Wolves at the Door opens and tells us the film is set in August 1969. Ping! Ah, okay this is ‘inspired’ by the Charles Manson Family murders which took place on the night of 8th August 1969. The prologue to the film is fairly effective as a couple get ready for bed when they hear and see intruders enter their house. They call the police but sense the intruders getting closer and tormenting their middle-class victims. The police arrive in time but the home invaders have left having scrawled and graffitied the words “Pigs” on the walls. This was a Manson Family trait as they believed that there were messages for revolution in The Beatles White Album (there is a song on it called ‘Piggies’).
We then get to the main meat of the film and the famed Sharon Tate murders. Prior to this infamous crime the Manson Family had already committed to a couple of other murders, yet this film doesn’t mention Charles Manson or any of his Family. Nor does it mention Roman Polanski, the wife of one of the victims, actress Sharon Tate. Despite being told at the films open that it was inspired by the events of 8th August 1969 it never the less concludes with a statement by Manson in black and white footage and stills and an explanation of those murdered and the perpetrators. (It also says that this is the Summer of Love, which was actually 1967.) It also makes no effort to hide the names of the victims. At the time Sharon Tate was murdered she was 8 months pregnant and Wolves at the Door makes exploitative mileage of this fact. The way the story is told is that on the fateful evening the four people in the house were preparing for dinner and an evening in. Sharon (Katie Cassidy) talks about her anxiety about being an expectant mother and confides in Abigail (Elizabeth Henstridge). Also in the house are Wojciech (Adam Campbell) and Jay (Miles Fisher). Living in the lodge house at the bottom of the garden is William (Spencer Daniels), a stoner who is so busy listening to his music and getting stoned that he doesn’t hear anything.
The home intrusion comes slowly as Abigail is in the kitchen and sees a shadowy figure move across the hallway. She pursues but can’t find the female intruder who had waved at her. And so the slow torment and eventual murder of the victims begins. As on the cover of the DVD case the perpetrators are only ever seen as shadowy figures or as a pair of feet and we never get a full view of them adding an extra horror dimension to the film. The murders are for the most part accurate to the story such as the murder of Wojciech as he lies resting on the sofa. Elsewhere, the film really milks the horror such as shots of a sledgehammer being dragged along the driveway.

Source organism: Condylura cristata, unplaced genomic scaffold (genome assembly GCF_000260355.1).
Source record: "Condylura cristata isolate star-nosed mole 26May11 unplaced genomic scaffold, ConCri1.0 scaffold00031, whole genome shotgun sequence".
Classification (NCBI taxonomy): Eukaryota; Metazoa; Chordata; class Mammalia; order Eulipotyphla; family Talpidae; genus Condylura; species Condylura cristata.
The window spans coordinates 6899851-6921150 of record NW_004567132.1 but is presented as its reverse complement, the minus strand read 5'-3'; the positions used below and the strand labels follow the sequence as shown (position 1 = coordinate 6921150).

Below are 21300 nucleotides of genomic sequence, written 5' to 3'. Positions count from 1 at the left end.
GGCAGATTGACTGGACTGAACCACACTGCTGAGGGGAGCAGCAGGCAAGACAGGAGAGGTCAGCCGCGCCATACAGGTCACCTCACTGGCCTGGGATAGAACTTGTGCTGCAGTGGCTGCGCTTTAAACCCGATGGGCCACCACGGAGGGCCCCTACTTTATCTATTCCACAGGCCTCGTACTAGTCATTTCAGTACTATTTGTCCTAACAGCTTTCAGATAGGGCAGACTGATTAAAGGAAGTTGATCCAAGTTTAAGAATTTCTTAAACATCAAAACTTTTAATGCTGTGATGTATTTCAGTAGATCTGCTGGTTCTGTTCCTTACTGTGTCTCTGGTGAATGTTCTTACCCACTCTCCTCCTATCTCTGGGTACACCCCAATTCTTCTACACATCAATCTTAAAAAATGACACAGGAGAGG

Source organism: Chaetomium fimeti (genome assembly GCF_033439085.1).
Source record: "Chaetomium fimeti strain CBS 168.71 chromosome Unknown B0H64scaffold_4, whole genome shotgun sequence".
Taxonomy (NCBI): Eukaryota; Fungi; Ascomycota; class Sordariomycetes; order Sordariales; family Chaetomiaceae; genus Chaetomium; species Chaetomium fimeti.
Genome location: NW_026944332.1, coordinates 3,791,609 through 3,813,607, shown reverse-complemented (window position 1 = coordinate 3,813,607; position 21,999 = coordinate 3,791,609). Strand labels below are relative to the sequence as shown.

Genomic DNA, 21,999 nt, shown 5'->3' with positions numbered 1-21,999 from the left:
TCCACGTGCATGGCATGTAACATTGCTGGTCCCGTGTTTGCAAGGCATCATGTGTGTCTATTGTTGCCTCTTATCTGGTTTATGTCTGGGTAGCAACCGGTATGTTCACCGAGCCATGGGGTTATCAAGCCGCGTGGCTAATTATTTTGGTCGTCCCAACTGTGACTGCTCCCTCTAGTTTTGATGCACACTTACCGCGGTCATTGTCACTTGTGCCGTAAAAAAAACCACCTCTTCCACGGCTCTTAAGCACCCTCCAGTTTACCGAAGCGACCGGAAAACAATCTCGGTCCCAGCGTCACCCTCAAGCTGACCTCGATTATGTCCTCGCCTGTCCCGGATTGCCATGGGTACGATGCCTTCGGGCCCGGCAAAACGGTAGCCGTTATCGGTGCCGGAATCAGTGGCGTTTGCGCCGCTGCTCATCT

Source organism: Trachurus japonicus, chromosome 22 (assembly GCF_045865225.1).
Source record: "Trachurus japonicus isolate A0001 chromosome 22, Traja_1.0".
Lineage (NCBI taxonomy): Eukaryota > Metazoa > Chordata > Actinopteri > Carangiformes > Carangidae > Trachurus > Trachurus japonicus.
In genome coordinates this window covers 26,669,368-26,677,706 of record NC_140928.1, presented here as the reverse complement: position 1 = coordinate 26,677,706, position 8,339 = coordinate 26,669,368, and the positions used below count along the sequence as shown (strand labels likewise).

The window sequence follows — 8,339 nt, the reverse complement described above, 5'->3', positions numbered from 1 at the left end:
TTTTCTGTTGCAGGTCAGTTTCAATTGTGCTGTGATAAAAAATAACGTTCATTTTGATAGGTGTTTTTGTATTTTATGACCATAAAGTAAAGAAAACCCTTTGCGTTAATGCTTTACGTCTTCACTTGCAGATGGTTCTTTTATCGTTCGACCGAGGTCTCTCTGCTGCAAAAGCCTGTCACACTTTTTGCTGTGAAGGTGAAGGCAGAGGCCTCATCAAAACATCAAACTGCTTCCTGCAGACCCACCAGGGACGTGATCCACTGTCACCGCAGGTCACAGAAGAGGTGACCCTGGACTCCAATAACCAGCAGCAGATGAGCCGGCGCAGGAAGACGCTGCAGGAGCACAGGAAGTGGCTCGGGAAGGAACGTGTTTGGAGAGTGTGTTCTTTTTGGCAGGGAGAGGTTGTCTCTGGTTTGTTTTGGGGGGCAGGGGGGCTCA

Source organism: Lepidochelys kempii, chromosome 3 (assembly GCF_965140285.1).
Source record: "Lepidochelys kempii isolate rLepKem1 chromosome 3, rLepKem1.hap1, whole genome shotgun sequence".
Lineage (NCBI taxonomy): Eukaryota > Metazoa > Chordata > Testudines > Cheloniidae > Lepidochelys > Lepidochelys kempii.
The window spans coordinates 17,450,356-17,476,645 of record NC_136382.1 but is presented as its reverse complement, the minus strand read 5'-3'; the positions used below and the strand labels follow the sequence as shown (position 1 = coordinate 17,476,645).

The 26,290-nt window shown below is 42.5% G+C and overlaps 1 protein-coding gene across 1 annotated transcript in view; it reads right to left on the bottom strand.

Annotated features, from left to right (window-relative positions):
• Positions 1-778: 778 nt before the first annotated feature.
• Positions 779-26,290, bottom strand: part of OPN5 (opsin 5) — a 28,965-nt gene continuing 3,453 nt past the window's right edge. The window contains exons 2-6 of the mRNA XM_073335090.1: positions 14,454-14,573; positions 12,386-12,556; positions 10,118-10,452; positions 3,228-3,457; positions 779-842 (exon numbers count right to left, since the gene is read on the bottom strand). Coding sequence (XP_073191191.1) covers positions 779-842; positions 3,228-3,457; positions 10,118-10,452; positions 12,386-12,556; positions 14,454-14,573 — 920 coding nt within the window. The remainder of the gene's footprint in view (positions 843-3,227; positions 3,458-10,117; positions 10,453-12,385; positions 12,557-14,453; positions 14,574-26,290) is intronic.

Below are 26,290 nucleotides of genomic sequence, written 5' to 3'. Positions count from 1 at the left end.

There is little sense in the film that this is the 1960s. Hearing Tommy Shondell’s ‘Crimson and Clover’ or The Zombies’ ‘Time of the Season’ alone does not alone give the film a 60s ‘look’. Cassidy’s Tate looks more 21st century than Tate’s very 60s beautiful look. The Manson Family were the dark side of the 1960s and very endemic of that dark side as the drug fueled madness of the hippie dream took a dark turn. Of course the Manson Family also had a counter-culture link to the music of the time as the previously mentioned Beatles White Album and Family members knowing Beach Boy Dennis Wilson who lived nearby Cielo Drive where the murders took place. Unfortunate, therefore, that this film could not either be a straight home invasion horror (really only inspired by the Manson killings) lost in all the other similar such torture porn or a proper re-telling of that terrible night.
Released by Warner Home Video this is a bare bones release with no extras.